Facebook: Where Your Friends Are
Selling a used phone on Facebook is your simplest, most convenient option. If you have a big social network, odds are that you know someone who might need what you've got.
Make a posting in plain language so you sound like yourself and not like a promoted post—your friends are your prospective customers, after all. You don't need to include anything beyond the basics (i.e. "Hey friends! I'm selling a White 16GB iPhone 4S for Sprint... want it?"); you can provide the rest of the info in backchannels like email, or meet up in person without worrying you'll be prey for a serial killer à la Craigslist.
Other Options: Trade In Or Recycle
If you just want to get rid of your old iPhone easily without maximizing value, online options abound. There are plenty of official-ish and unofficial trade-in options for used electronics, but odds are you're going to get more money elsewhere. Apple's own "recycling" program will give you an Apple gift card for your old device. Beyond that, Apple just launched a new in-store trade-in option powered by BrightStar—just hand your old phone to an Apple store employee and ask for a quote.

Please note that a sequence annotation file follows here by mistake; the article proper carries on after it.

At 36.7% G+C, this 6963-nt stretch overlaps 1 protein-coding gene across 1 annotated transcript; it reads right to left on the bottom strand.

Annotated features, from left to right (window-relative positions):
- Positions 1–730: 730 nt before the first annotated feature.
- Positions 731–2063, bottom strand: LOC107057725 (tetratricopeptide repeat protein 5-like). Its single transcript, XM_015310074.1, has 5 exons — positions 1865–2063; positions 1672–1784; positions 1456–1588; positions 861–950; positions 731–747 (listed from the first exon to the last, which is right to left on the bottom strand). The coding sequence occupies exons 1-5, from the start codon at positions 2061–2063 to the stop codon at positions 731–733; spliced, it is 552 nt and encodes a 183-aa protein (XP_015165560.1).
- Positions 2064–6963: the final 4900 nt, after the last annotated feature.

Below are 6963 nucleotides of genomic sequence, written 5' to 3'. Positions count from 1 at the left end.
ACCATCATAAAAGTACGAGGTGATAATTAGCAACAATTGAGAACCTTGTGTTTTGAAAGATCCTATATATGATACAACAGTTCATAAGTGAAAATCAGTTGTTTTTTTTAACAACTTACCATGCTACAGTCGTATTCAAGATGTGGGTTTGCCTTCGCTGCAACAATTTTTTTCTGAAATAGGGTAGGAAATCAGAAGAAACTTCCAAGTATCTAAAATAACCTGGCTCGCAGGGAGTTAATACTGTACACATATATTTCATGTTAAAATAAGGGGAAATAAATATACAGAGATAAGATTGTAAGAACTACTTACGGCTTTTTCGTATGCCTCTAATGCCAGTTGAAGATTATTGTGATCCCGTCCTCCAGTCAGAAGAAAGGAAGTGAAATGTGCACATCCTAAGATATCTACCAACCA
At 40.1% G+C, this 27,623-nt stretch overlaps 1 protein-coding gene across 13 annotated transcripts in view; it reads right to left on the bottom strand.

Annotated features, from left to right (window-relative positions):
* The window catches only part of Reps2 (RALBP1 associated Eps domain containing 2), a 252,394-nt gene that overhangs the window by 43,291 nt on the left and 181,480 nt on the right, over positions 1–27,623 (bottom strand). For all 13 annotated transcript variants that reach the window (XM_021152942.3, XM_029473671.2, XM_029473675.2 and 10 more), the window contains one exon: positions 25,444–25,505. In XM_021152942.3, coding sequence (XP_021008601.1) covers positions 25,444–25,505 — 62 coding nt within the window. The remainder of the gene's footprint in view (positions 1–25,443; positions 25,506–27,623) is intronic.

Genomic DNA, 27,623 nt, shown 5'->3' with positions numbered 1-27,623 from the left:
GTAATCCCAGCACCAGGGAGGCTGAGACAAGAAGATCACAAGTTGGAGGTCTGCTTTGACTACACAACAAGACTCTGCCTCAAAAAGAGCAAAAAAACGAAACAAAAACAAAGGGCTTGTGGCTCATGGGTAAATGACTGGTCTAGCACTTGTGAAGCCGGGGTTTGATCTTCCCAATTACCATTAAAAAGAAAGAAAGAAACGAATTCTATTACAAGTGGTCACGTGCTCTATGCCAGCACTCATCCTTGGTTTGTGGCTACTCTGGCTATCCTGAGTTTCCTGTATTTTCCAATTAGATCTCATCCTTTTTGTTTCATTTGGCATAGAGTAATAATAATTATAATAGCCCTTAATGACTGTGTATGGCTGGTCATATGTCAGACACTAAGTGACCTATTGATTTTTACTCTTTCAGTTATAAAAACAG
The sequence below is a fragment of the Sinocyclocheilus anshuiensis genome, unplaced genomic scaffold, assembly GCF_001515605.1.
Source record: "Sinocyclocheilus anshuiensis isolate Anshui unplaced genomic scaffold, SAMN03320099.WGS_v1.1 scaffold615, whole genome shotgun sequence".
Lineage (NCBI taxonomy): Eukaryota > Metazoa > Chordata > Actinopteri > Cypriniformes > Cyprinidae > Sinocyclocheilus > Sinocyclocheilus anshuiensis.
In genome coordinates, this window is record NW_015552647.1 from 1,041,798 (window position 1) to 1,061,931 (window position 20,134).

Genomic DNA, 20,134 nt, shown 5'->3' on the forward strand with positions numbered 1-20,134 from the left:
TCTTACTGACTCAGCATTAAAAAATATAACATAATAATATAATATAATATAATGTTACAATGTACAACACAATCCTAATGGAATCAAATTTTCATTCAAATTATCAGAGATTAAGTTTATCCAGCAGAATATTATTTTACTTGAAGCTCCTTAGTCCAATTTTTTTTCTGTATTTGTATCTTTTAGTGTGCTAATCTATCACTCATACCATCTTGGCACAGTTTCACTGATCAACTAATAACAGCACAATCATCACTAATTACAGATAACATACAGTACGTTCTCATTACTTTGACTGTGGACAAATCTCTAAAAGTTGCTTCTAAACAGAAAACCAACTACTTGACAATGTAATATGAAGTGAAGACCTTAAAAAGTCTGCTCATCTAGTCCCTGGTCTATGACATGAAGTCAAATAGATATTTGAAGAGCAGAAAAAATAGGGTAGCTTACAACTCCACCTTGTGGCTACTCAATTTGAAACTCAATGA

Want to let your eyes roam beyond Apple? Plug in your phone's details on the website Gazelle, get an offer and ship it in for cash. Or get an online quote from a big box retailer like Best Buy, Walmart or even Gamestop for in-store credit. Screen cracked? iCracked will buy your old phone, shattered glass and all.
Remember, when it comes to offloading used electronics, iPhones and otherwise, comparison shopping is key. Look around and get different quotes. Or take the plunge and maximize your value by going rogue and selling it without a middleman.
Good luck out there.